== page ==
Then came the 1982 strike.  For 57 dark days there was no football.  The players demanded 55% of the revenue and a minimum salary.  The owners told them where they could shove it.  In all, seven weeks of football were lost before a compromise was finally reached and nine games of the season were salvaged, with the Redskins eventually winning the Super Bowl.  Strangely, the most important concession won by the players didn't seem like that big of a deal at the time.  For the first time in the history of the NFL, every player knew exactly what everyone else was making.

Tom "I am the super agent" Condon, then a Guard with the Chiefs, found out his backup was making $65,000 a year, or $15,000 more than he was getting.  The Vikings starting QB, Tommy Kramer who threw for 3,912 yards in 1981, was earning $100,000 a year while 49ers backup QB Guy Benjamin, who only threw for 171 yards, was earning $130,000.  All across the league there were players finding out they weren't being paid their fair market value.  After that, salary negotiations would never be the same.

Of course there still was no true free agency, so five years later brought the 1987 strike.  But this time the owners were prepared.  After losing the first week of the season to the strike, rosters were quickly refilled with players cut during training camp and augmented with 89 players who crossed the picket line such as Jets DE Mark "I have ants in my pants" Gastineau, Cowboys DT Randy White, Seahawks WR Steve Largent, and 49ers QB Joe Montana.

In the history of working unions, there has never been a stranger strike.  Players earning as little as $1,000 a game pretended to be elite NFL players while NFL players worth over $1 million pretended to be blue collar workers marching the picket line.  Scabs are never looked upon favorably.  They're often grouped with tax collectors, meter maids, and DMV employees, yet the fans still turned out for the games and weren't very sympathetic towards the players plight.  Reluctantly, after three games played by scabs, the union gave in and once again the Redskins went on to win the Super Bowl.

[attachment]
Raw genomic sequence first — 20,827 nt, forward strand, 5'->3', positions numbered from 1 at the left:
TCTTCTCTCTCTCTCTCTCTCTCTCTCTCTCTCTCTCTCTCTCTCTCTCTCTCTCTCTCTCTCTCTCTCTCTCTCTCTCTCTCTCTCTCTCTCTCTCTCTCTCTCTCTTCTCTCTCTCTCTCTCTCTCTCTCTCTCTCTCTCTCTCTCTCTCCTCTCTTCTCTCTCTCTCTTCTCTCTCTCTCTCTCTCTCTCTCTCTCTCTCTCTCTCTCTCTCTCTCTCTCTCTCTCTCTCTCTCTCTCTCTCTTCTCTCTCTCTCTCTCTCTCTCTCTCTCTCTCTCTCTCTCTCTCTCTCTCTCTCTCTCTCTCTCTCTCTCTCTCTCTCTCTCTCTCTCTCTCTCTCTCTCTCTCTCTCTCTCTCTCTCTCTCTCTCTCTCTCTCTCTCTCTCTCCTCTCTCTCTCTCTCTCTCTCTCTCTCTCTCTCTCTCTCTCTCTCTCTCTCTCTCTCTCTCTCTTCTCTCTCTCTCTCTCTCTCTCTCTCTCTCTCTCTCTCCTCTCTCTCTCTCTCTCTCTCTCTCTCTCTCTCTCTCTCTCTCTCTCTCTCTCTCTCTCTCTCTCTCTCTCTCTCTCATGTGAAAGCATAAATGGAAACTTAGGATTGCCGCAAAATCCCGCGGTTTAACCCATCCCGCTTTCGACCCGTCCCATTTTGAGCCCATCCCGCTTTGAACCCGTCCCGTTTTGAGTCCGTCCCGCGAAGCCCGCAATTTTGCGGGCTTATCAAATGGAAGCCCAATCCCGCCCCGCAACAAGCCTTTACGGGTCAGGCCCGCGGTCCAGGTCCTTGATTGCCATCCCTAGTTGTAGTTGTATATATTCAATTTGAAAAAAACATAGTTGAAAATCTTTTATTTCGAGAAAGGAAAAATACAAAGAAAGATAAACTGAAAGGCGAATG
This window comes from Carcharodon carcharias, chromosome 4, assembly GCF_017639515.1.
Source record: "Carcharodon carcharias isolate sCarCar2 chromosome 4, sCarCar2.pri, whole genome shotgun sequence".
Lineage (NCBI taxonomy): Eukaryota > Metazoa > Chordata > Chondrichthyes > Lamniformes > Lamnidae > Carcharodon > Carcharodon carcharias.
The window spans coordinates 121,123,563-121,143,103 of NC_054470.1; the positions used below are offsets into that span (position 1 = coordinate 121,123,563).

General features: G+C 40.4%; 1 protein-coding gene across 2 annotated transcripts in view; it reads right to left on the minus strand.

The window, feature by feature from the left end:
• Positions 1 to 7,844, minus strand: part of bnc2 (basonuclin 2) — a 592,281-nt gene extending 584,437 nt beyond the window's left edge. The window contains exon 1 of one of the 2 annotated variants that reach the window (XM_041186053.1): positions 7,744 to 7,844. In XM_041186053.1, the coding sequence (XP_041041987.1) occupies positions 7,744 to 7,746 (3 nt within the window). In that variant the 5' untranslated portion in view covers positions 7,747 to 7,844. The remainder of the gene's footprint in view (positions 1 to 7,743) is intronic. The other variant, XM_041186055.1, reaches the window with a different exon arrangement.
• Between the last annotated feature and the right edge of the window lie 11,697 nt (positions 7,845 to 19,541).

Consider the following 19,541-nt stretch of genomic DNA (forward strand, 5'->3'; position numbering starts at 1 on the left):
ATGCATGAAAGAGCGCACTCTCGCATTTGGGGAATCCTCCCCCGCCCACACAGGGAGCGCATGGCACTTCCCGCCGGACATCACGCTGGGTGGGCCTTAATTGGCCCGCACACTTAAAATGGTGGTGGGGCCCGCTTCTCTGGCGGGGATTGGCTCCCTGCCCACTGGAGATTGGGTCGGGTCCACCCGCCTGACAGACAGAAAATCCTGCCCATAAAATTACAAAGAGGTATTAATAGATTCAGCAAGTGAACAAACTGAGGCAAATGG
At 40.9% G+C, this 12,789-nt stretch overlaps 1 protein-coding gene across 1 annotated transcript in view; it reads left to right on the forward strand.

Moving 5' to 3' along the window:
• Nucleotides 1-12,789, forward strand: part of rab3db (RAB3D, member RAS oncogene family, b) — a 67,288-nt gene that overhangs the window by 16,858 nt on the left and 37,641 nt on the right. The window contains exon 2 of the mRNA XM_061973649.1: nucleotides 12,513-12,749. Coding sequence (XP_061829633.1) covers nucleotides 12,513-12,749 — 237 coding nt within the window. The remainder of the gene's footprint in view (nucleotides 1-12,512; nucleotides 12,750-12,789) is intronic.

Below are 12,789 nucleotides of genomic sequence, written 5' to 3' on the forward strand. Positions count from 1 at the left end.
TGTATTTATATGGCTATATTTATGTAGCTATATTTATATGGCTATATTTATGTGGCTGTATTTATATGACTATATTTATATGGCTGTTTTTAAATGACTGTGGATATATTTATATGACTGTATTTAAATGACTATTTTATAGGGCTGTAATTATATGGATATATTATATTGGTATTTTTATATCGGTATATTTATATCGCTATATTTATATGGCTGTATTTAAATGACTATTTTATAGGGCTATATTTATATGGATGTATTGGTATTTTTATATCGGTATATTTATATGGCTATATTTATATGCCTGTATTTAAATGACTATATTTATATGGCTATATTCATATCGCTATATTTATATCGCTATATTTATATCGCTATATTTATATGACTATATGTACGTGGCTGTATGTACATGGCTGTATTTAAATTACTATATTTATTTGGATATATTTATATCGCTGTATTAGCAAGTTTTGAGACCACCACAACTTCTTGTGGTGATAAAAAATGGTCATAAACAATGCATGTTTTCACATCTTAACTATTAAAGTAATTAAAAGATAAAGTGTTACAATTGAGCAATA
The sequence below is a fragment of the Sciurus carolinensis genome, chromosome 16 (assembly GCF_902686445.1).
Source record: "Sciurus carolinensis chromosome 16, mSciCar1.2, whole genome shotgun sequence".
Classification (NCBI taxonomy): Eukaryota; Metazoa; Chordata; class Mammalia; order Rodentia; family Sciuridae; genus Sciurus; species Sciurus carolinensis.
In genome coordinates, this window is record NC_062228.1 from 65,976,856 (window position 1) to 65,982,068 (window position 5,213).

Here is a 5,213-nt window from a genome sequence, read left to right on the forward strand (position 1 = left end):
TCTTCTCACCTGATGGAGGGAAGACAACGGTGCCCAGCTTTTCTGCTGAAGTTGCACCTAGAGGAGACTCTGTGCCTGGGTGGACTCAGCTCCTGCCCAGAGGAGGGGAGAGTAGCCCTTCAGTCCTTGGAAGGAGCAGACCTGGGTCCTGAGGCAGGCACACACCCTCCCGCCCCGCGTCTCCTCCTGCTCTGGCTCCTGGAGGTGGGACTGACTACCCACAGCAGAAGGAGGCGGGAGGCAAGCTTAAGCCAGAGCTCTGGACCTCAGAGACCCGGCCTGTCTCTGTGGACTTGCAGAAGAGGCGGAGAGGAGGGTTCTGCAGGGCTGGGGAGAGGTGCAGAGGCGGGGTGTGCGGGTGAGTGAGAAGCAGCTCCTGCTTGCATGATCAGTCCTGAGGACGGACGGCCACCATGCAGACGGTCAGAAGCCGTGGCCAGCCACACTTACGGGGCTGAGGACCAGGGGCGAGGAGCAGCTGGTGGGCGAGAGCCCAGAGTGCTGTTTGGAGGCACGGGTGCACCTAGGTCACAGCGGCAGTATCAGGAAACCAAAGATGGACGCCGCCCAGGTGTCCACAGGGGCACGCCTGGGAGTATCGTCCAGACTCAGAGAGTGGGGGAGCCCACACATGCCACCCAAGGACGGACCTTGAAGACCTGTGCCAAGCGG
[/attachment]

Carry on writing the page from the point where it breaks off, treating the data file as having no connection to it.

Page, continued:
Realizing the strike didn't work, the union took their case to the courts.  When the courts ruled the players had no case since they were represented by a union, they decertified.  Fearing another strike, the owners instituted "Plan B" which allowed teams to protect 37 players on their team while allowing the rest to be free agents.  And to think players today are upset about the "Franchise tag".

In 1989 eight players, led by Jets RB Freeman McNeil, sued the NFL's "Plan B" saying it violated US antitrust laws.  This time the federal jury ruled in favor of the players, awarding damages to four of them.  With several other lawsuits in the works, in 1993 the owners finally gave into the players demands for free agency in return for a salary cap.

So that brings us to 2011, only instead of a strike we're looking at a lockout.  Right now the players get around 55-58% of the revenue after the owners take $1 billions off the top.  The owners want to increase that amount to $2 billion but also want to increase the overall size of the revenue pie by increasing the regular season to 18 games.  They also want to put in a rookie salary cap while the players are using this opportunity to argue for better retirement benefits.  They don't appear to be very close and neither side seems very willing to budge.  If the past is any indicator, we will lose games.  Maybe even all of them.  But there is one thing I've learned from looking at the past.  I'm going to run over to Vegas and put everything I can on the Redskins to win it all.